This work is an excellent illustration of how the Scriptures shed light on our life and its challenges. John Craghan combines his lifelong study of the biblical tradition with his experience with people who have serious mental and physical handicaps, their families, and caregivers. The result is an insightful, touching, and prayerful encouragement to reach out in love to those who are ill.
Leslie J. Hoppe, OFM, Professor of Old Testament Studies, Catholic Theological Union, Editor, The Catholic Biblical Quarterly
I Was Ill and you Cared for Me is a poignant, prayerful, and eminently inspiring meditation on how select biblical passages can be a source of comfort and consolation not only for those who are physically and mentally impaired, but also for their family, friends, and caregivers. Craghan is refreshingly honest about the fear, pain, sorrow, and sense of abandonment that afflict persons who are sick and dying-as well as those who love them-but is also resoundingly hopeful because the God who comes to us in Jesus never abandons us, even in death. This book is a holy gift for anyone wrestling with the mystery of suffering and searching for reasons to hope.
Paul J. Wadell, Professor of Religious Studies, St. Norbert College, De Pere, Wisconsin
Reflections for those who suffer are many. John Craghan's directs his thoughts toward those who serve the sufferer. His reflections may have originated in the heart, but he has grounded them in the power and inspiration of the biblical tradition. Relatively short and to the point, they are filled with the sensitivity and empathy that he exhorts. Whether or not one directly serves those who suffer, this book calls all to compassion for human weakness.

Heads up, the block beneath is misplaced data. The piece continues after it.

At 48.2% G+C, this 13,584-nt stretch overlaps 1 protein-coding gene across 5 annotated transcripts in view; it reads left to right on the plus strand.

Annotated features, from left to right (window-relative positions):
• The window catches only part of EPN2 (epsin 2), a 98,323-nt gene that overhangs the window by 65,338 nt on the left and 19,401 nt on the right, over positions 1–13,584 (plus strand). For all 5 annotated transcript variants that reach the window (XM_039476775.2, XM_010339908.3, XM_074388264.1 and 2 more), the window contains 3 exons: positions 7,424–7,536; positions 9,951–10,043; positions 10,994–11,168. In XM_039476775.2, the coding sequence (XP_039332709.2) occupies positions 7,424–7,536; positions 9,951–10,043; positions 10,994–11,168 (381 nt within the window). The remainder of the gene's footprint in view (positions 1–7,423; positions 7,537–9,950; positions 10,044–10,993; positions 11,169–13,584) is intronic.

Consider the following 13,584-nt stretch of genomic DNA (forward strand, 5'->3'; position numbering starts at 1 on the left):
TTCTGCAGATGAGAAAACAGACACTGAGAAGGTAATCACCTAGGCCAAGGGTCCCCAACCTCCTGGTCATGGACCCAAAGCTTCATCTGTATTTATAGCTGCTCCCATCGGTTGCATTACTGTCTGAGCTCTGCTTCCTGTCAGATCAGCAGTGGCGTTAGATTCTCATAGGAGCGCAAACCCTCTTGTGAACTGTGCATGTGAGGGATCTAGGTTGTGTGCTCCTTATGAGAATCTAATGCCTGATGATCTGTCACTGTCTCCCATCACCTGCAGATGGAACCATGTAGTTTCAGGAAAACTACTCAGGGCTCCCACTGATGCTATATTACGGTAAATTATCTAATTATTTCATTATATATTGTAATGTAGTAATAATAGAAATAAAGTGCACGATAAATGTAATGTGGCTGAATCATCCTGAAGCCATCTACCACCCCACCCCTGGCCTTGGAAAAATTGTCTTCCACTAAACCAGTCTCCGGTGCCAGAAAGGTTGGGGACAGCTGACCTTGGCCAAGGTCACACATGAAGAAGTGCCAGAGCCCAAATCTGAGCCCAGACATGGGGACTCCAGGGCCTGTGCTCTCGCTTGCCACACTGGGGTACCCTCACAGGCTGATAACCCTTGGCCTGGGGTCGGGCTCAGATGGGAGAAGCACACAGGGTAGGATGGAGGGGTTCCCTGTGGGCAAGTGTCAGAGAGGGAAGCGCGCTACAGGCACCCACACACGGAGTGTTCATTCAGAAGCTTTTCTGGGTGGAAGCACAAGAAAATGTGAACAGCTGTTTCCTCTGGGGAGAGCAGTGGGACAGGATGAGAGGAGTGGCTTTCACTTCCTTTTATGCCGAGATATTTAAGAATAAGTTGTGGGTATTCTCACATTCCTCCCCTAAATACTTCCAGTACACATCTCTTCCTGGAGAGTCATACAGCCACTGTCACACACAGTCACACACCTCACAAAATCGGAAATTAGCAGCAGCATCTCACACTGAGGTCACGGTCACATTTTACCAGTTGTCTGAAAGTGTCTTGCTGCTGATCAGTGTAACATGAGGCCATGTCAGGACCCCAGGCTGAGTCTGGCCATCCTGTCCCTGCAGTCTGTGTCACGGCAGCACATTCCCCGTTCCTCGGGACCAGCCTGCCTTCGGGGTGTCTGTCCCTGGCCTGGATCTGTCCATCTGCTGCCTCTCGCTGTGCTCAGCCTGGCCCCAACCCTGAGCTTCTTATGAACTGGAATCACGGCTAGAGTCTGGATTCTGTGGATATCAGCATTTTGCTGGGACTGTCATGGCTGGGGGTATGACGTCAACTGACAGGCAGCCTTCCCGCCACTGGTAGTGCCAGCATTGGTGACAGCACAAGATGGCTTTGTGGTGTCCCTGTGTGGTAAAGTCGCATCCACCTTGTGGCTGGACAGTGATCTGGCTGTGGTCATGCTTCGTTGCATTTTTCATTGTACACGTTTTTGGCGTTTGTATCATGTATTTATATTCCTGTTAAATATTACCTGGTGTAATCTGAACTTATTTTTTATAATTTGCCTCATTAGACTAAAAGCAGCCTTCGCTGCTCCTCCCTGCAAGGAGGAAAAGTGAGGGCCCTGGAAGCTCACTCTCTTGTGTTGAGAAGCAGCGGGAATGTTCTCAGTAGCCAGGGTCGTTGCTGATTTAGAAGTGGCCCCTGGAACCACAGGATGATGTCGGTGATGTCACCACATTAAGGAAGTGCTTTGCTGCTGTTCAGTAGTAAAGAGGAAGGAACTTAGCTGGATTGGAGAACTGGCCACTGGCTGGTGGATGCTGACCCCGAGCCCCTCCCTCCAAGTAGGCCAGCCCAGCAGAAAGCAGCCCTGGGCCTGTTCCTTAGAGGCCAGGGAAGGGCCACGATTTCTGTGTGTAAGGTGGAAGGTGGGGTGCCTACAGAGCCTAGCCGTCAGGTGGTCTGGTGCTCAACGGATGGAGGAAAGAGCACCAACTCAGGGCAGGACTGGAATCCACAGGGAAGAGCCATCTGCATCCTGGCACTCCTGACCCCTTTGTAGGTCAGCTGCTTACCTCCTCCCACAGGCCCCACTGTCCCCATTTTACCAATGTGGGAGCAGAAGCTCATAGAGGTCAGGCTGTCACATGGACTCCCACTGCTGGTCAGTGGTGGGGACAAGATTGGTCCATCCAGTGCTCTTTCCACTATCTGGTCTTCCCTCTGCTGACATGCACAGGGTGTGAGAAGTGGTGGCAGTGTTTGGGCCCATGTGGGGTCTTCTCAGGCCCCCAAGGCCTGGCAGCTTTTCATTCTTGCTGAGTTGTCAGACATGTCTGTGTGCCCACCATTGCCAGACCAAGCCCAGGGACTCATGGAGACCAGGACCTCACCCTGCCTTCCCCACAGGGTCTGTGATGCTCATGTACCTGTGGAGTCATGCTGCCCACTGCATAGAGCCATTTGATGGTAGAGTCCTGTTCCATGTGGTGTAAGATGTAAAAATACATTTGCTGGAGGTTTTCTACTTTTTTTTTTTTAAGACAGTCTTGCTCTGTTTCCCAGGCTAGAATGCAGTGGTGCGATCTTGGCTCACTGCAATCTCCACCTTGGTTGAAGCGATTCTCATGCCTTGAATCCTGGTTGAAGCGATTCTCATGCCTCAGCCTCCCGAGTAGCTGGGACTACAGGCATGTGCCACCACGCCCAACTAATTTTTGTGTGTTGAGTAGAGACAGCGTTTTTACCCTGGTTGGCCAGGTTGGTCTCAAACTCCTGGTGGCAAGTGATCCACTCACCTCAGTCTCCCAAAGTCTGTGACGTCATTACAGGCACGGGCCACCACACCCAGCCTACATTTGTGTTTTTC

Dianne Bergant, CSA, Professor of Old Testament Studies, Catholic Theological Union
John Craghan's biblical reflections fills a great lacuna because they engage the imaginations of care-givers who pursue a spirituality of service to those who are impaired in some way. Whether we try to imagine our characters from biblical stories or focus on the visual objects and aesthetics of their dwellings, Craghan hits a balanced note of beauty, praxis, and compassion with his choices of images and of ways we are privileged to serve. His images are clear, practical and theologically-based, and so he offers us much more than a script or guide to what to do . . . rather he advises us to imagine "how to be" with these our sisters and brothers.
John Endres, SJ, Jesuit School of Theology at Berkeley
This brief but lovely book is directed to caregivers who attend to those who suffer physical and mental impairment. It provides solid nourishment for those who take up this great and often demanding work of mercy.
Donald Senior, OP, The Bible Today
This book is especially recommended for the caregiver already engaged in a personal way with one who suffers physical or mental impairment. Rather than being a manual for caregiving, this helpful (non-sacramental) book provides a series of scriptural meditations intended to encourage and enhance the spirituality of caregiving.